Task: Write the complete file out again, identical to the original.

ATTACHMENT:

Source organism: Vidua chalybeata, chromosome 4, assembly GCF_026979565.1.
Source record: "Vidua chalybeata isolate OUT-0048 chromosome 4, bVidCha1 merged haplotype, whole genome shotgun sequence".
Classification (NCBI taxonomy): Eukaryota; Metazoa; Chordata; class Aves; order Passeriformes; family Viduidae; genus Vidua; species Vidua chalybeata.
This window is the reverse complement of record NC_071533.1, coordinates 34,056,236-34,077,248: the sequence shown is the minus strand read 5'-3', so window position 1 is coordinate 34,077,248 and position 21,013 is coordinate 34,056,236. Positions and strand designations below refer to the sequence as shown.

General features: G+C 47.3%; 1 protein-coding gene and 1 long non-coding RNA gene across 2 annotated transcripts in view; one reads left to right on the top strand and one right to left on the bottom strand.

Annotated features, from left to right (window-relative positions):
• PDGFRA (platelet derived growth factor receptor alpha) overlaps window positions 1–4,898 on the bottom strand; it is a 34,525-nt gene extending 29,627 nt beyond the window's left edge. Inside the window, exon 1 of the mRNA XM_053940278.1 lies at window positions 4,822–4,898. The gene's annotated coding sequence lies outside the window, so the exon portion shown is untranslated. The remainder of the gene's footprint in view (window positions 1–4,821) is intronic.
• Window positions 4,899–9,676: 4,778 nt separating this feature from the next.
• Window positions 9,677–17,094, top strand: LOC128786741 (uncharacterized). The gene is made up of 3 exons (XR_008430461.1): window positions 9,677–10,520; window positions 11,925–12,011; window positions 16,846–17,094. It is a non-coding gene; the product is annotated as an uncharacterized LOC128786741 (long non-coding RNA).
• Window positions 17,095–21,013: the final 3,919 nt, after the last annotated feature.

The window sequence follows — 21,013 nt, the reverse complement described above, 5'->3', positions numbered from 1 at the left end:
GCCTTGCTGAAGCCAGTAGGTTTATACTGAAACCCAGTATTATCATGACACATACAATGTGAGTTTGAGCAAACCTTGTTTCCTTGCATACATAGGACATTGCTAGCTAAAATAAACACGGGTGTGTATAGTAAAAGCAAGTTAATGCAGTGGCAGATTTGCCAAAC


Source organism: Vidua chalybeata, chromosome 4, assembly GCF_026979565.1.
Source record: "Vidua chalybeata isolate OUT-0048 chromosome 4, bVidCha1 merged haplotype, whole genome shotgun sequence".
Classification (NCBI taxonomy): Eukaryota; Metazoa; Chordata; class Aves; order Passeriformes; family Viduidae; genus Vidua; species Vidua chalybeata.
This window is the reverse complement of record NC_071533.1, coordinates 34,056,236-34,077,248: the sequence shown is the minus strand read 5'-3', so window position 1 is coordinate 34,077,248 and position 21,013 is coordinate 34,056,236. Positions and strand designations below refer to the sequence as shown.

General features: G+C 47.3%; 1 protein-coding gene and 1 long non-coding RNA gene across 2 annotated transcripts in view; one reads left to right on the top strand and one right to left on the bottom strand.

Annotated features, from left to right (window-relative positions):
• PDGFRA (platelet derived growth factor receptor alpha) overlaps window positions 1–4,898 on the bottom strand; it is a 34,525-nt gene extending 29,627 nt beyond the window's left edge. Inside the window, exon 1 of the mRNA XM_053940278.1 lies at window positions 4,822–4,898. The gene's annotated coding sequence lies outside the window, so the exon portion shown is untranslated. The remainder of the gene's footprint in view (window positions 1–4,821) is intronic.
• Window positions 4,899–9,676: 4,778 nt separating this feature from the next.
• Window positions 9,677–17,094, top strand: LOC128786741 (uncharacterized). The gene is made up of 3 exons (XR_008430461.1): window positions 9,677–10,520; window positions 11,925–12,011; window positions 16,846–17,094. It is a non-coding gene; the product is annotated as an uncharacterized LOC128786741 (long non-coding RNA).
• Window positions 17,095–21,013: the final 3,919 nt, after the last annotated feature.

The window sequence follows — 21,013 nt, the reverse complement described above, 5'->3', positions numbered from 1 at the left end:
GCCTTGCTGAAGCCAGTAGGTTTATACTGAAACCCAGTATTATCATGACACATACAATGTGAGTTTGAGCAAACCTTGTTTCCTTGCATACATAGGACATTGCTAGCTAAAATAAACACGGGTGTGTATAGTAAAAGCAAGTTAATGCAGTGGCAGATTTGCCAAAC